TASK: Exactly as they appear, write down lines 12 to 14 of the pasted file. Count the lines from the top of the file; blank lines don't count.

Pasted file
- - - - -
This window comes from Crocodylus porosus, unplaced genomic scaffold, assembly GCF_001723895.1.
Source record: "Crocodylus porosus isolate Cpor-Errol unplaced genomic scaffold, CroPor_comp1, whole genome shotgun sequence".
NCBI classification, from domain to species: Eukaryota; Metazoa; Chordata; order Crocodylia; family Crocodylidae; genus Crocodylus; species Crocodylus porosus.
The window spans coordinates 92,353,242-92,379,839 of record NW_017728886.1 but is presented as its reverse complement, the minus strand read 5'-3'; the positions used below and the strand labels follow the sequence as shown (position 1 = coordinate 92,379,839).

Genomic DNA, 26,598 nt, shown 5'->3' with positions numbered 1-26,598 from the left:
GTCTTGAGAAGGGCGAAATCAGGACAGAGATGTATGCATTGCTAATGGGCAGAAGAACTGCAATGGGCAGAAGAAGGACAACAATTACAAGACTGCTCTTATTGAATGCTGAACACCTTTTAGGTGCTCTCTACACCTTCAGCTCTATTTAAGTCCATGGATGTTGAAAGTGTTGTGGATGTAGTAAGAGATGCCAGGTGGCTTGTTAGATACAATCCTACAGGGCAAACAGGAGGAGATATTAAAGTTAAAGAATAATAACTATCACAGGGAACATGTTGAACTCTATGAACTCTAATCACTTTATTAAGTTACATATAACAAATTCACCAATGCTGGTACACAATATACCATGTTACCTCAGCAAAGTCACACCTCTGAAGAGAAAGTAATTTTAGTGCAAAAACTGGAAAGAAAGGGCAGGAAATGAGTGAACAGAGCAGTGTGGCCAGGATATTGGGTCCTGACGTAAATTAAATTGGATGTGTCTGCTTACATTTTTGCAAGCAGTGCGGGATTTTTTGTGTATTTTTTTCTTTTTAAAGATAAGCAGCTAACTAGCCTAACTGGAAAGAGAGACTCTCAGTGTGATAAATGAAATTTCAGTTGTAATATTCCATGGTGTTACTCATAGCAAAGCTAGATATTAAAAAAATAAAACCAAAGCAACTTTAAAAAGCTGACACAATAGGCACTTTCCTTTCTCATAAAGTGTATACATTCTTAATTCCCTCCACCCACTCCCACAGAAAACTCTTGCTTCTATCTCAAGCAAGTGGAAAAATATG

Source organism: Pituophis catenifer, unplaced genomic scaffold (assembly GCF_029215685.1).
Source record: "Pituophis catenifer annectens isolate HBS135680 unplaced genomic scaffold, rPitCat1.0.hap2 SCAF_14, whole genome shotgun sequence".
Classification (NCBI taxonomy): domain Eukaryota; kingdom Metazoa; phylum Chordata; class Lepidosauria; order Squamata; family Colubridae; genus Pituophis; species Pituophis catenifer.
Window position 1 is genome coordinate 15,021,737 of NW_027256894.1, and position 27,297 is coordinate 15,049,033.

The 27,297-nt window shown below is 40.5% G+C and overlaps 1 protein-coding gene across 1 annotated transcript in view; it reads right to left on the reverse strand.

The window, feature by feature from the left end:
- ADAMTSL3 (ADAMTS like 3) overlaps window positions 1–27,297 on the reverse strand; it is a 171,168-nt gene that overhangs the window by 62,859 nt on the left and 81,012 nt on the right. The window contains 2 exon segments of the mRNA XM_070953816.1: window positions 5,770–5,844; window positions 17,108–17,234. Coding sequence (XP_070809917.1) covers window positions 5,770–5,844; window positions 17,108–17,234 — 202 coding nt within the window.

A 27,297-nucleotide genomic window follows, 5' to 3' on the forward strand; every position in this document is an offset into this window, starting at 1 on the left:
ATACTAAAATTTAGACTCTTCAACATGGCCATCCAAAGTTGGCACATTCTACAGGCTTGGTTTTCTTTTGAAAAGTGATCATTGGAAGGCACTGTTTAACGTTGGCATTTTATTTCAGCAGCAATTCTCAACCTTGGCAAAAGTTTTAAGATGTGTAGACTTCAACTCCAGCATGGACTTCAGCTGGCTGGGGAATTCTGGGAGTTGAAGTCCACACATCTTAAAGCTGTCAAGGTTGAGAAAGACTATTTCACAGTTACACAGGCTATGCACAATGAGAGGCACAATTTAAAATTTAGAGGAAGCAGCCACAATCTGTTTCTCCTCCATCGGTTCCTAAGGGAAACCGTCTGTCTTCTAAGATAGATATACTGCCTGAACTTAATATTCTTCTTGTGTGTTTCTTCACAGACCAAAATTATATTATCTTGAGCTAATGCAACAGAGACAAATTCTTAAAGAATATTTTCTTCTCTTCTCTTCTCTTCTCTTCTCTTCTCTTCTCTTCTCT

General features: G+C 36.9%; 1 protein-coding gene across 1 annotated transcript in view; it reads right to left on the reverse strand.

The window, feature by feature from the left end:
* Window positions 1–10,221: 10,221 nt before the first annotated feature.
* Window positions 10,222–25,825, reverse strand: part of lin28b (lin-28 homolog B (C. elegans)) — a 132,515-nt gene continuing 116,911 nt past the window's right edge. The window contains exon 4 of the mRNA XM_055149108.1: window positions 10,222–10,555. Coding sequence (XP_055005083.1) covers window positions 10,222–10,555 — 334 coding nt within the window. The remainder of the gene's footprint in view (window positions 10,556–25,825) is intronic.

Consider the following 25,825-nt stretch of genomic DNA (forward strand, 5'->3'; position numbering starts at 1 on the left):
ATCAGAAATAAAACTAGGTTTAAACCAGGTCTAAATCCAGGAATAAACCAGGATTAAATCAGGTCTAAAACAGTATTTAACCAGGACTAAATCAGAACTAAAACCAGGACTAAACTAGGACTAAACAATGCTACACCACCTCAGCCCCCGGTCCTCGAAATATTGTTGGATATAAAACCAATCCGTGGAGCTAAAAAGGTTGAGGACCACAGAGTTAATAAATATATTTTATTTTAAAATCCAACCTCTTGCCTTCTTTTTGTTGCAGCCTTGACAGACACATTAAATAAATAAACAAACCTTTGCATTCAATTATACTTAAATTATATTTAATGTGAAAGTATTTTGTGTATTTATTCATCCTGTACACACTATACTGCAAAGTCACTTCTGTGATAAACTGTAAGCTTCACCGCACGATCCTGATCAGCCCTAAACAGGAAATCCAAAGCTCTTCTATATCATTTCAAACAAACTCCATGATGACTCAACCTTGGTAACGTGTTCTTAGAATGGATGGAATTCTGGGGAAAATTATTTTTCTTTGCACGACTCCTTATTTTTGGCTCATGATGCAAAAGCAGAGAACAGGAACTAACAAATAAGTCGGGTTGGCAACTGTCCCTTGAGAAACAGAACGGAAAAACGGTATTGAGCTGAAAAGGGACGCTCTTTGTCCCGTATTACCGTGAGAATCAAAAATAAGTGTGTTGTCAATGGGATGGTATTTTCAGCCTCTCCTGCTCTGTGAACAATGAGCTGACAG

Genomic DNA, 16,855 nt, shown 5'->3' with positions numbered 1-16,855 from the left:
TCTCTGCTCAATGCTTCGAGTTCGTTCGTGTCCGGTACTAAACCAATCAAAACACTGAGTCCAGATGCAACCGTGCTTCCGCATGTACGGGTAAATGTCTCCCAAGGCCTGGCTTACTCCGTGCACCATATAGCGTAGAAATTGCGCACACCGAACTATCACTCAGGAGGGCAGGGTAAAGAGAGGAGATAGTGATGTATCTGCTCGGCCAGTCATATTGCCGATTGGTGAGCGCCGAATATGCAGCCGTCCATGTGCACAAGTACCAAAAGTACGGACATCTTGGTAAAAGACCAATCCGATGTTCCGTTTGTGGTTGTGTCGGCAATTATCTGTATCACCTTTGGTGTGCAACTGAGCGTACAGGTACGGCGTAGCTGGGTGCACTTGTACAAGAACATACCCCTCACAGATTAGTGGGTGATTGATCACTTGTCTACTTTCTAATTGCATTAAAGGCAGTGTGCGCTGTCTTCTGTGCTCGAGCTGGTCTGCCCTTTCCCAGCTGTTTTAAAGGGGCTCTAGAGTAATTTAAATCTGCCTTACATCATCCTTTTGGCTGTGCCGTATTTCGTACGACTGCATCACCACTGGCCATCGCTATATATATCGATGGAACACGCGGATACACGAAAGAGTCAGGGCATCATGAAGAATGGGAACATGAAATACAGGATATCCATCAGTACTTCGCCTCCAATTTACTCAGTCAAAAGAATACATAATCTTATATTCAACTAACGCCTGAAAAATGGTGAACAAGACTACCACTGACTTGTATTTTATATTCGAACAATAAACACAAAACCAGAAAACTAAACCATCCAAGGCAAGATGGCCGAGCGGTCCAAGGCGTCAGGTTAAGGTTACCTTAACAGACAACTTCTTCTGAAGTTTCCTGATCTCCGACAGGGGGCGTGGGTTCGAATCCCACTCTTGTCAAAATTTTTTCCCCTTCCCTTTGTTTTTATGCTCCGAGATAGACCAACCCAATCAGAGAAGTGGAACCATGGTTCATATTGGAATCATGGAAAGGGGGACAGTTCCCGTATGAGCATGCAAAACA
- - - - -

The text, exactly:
The window, feature by feature from the left end:
- ADAMTSL3 (ADAMTS like 3) overlaps window positions 1–27,297 on the reverse strand; it is a 171,168-nt gene that overhangs the window by 62,859 nt on the left and 81,012 nt on the right. The window contains 2 exon segments of the mRNA XM_070953816.1: window positions 5,770–5,844; window positions 17,108–17,234. Coding sequence (XP_070809917.1) covers window positions 5,770–5,844; window positions 17,108–17,234 — 202 coding nt within the window.

A 27,297-nucleotide genomic window follows, 5' to 3' on the forward strand; every position in this document is an offset into this window, starting at 1 on the left: